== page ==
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Rolling Stones Microsoft – Microsoft – Rolling Stones

The Sexy, Cute and Clever:

Eating a crumbly chocolate bar in a hot bath sound perilous but Cadbury’s managed to turn jeopardy into sexy with a series of adverts in the 1980’s/90s – even if the 1991 version featured an overflowing bath that no doubt caused havoc with the downstairs neighbours…..

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Flake – Bathtime Flake

An altogether more breezy and cute image was created in 1991 by the French Publicis agency featuring a fictional father and daughter in a series of adverts for Renault’s Clio. So successful were the ads that in 1996 a survey suggested that the female lead “Nicole” – a none driver at the time of the first commercial – was more recogniseable than John Major, the then Prime Minister! The sound track to the version shown below – and there were eight ads in total – feature an acoustic recording of Robert Palmer’s “Johnny and Mary” played by an old friend, the guitar genius, Martin Taylor.

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Renault Clio – Nicole/Papa Papa & Nicole

Adverts featuring a large numbers of extras that through careful choreography create stunning images fall into a category we call “cleaver”. In 1989 a Saatchi & Saatchi campaign for British Airways saw the combination of very beautifully Hugh Hudson (Chariots of Fire) directed photography, filmed in Utah, with a stunning Malcolm McLaren and Yanni produced classical soundtrack (the Flower Duet from Léo Delibes’ opera “Lakmé”) and you have an iconic advert that’s instantly recognizable.

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British Airways BA Face Commercial

Given the proliferation of media and the understandable pressures on budgets for TV/on-screen adverts, todays advertising gurus need to be a smart as their predecessors to engage an audience quickly and convincingly.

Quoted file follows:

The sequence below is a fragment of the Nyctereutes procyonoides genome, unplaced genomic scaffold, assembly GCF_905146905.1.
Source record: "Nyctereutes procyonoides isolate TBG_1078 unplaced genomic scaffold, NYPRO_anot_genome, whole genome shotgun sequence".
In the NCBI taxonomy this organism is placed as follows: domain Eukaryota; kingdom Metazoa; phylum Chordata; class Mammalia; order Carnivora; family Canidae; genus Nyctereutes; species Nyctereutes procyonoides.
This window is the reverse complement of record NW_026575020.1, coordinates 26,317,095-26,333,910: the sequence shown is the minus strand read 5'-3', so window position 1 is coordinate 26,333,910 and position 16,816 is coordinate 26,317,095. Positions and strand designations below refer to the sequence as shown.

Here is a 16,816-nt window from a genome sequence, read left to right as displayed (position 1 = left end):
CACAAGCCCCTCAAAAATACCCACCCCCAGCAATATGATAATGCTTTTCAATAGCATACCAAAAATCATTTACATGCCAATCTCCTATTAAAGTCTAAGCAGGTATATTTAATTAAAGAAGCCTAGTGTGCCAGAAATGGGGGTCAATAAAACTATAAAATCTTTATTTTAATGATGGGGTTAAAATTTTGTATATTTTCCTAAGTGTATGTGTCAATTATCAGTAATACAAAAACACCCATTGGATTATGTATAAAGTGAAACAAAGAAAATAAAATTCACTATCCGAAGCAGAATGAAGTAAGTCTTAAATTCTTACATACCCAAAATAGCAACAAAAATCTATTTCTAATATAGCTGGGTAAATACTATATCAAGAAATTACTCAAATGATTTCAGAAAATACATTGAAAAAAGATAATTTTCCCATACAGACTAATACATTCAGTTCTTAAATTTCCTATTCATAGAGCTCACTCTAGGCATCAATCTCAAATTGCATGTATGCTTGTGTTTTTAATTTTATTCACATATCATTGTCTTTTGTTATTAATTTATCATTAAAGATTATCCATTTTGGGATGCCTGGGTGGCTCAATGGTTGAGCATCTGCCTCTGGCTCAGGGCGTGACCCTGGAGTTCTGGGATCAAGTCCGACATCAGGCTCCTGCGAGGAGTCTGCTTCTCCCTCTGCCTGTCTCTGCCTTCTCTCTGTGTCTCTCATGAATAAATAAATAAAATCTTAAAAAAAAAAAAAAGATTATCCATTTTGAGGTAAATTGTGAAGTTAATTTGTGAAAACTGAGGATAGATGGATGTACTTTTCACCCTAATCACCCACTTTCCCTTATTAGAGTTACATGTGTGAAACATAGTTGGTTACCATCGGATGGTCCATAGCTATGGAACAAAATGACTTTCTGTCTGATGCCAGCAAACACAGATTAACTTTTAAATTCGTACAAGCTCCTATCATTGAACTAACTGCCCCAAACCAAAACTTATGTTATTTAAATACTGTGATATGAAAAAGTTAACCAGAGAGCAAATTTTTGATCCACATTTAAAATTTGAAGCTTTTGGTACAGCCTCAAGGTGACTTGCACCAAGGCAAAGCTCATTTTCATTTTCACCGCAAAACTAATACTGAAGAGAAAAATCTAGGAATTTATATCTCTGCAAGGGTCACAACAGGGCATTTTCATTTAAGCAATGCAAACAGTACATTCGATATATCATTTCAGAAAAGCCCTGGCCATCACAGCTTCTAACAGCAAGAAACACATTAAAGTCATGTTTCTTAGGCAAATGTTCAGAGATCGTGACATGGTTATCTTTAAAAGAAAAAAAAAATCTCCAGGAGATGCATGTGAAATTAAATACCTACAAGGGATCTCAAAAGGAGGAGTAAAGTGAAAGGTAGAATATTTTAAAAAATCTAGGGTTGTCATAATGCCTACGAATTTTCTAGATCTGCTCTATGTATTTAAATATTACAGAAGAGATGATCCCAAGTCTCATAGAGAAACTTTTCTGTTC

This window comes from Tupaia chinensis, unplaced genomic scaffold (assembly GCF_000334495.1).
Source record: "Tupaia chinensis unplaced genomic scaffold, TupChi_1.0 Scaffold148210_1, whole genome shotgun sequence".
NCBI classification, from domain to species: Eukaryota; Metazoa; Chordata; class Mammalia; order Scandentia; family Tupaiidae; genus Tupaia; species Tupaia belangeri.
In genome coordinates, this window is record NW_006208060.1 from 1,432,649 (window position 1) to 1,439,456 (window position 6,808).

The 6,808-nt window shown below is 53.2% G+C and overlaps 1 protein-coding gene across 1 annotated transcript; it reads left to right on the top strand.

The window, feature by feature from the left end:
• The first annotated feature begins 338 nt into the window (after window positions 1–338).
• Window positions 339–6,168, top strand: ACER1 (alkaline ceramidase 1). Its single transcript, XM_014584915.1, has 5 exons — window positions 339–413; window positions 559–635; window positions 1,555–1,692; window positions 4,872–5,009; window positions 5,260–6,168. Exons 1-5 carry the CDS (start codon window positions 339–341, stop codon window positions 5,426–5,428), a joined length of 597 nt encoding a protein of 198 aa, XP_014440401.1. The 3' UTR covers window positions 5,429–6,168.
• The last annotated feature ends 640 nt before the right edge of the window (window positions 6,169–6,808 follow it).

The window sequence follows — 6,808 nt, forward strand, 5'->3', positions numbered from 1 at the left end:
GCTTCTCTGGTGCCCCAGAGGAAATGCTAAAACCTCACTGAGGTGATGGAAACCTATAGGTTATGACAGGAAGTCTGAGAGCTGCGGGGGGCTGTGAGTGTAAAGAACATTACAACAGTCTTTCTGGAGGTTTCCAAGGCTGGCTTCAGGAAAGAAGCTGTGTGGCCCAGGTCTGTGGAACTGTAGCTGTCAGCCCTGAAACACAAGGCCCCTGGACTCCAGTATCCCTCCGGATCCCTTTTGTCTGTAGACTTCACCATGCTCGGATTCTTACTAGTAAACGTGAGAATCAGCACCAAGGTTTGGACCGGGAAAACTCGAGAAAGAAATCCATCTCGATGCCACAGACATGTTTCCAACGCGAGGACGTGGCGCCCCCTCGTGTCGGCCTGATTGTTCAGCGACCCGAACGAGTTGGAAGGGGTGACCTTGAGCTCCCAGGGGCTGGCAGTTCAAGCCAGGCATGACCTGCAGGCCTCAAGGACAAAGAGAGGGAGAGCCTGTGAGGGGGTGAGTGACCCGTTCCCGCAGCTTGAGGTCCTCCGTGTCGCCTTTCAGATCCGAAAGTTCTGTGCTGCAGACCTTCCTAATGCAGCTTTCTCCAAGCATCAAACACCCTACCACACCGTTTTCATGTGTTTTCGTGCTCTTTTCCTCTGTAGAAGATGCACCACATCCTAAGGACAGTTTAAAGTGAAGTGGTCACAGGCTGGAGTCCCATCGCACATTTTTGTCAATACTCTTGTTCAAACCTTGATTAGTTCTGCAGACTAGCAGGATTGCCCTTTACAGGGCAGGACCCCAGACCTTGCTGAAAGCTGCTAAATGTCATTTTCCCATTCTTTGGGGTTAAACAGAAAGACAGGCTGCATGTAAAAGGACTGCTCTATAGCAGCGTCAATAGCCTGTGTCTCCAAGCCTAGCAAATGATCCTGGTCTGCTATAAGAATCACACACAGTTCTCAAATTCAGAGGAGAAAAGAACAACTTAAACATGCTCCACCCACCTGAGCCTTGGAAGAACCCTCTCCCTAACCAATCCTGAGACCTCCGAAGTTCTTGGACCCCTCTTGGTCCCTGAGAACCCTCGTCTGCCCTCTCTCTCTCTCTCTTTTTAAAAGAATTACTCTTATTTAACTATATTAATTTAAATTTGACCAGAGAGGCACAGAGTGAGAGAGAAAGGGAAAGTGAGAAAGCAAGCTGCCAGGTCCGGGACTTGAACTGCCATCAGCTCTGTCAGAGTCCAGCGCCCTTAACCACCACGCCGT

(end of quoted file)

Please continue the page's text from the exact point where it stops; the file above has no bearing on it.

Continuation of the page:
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Image credits with thanks to Coca Cola, BBC, The John Lewis Partnership, Levi Strauss, Guinness, Leftfield, Microsoft, The Rolling Stones, Sainsbury’s, Cadburys/Mondelez and British Airways.

 

 

Aestheticons’ Guide to Iconic European Beers – Part 2

Beer A

I am very excited by the growth of Craft Beers. The very name suggests the image of a ruddy faced and smocked farmer sucking on an ear of wheat but nothing could be further from the truth. These start ups that have emerged from the micro-brewing scene are many well capitalised business making amazing products.

The ethos of the craft brewer is not at all at odd with those beautifully crafted European beers that have seen international success.

In our second appreciation – see our first guide here – Aestheticons’ Guide to Iconic European Beers – Part 1 of some of Europe finest and most iconic beer I have highlighted those beautiful beers that stand strong to the noble tradition of brewing.

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BrewDog: I was in a bar in Camden North London about two years ago with an old friend – and a very successful entrepreneur – from the music business. He suggested a pint of Dead Pony Pale Ale. Indeed a delicious pint, but it was the usual branding and obviously compelling punk attitude that required a deeper sampling of this recent UK beer brand.

Founded by James Watt and Martin Dickie in Scotland in 2007. In 2011 they raised £2m by via crowdfunding and by October 2015 production had risen to 2.2m bottles and 400,000 cans. Their first bar was opened in 2010 in Aberdeen and their fourth being the bar in Camden – many others world-wide have followed. By April 2017 22% of the business was sold for £213m to The Shansby Group (TSG), a US based private equity firm housed in the iconic Transamerica Pyramid building in San Francisco (CA.).

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By mid 2017 the canned Punk IPA became one of the regular house pours on EasyJets European services – an accolade for sure.

Hope you will support this fabulous new movement in UK brewing? If you’d like to try a mixed case from BrewDog hit this Amazon link:
BrewDog: Headliner Mixed Case, 12 x 330 ml

Pelforth

Pelforth Brune: French beers are typically “blonde” and have many refreshing qualities. However, on colder autumn/winter days with a warming bowl of Cassoulet – a delicious traditional white haricot beans and pork stew – a delicious accompaniment is a glass of deep brown Pelforth. Its has a rich caramel aroma and profound, almost sweet, flavours for a brown beer.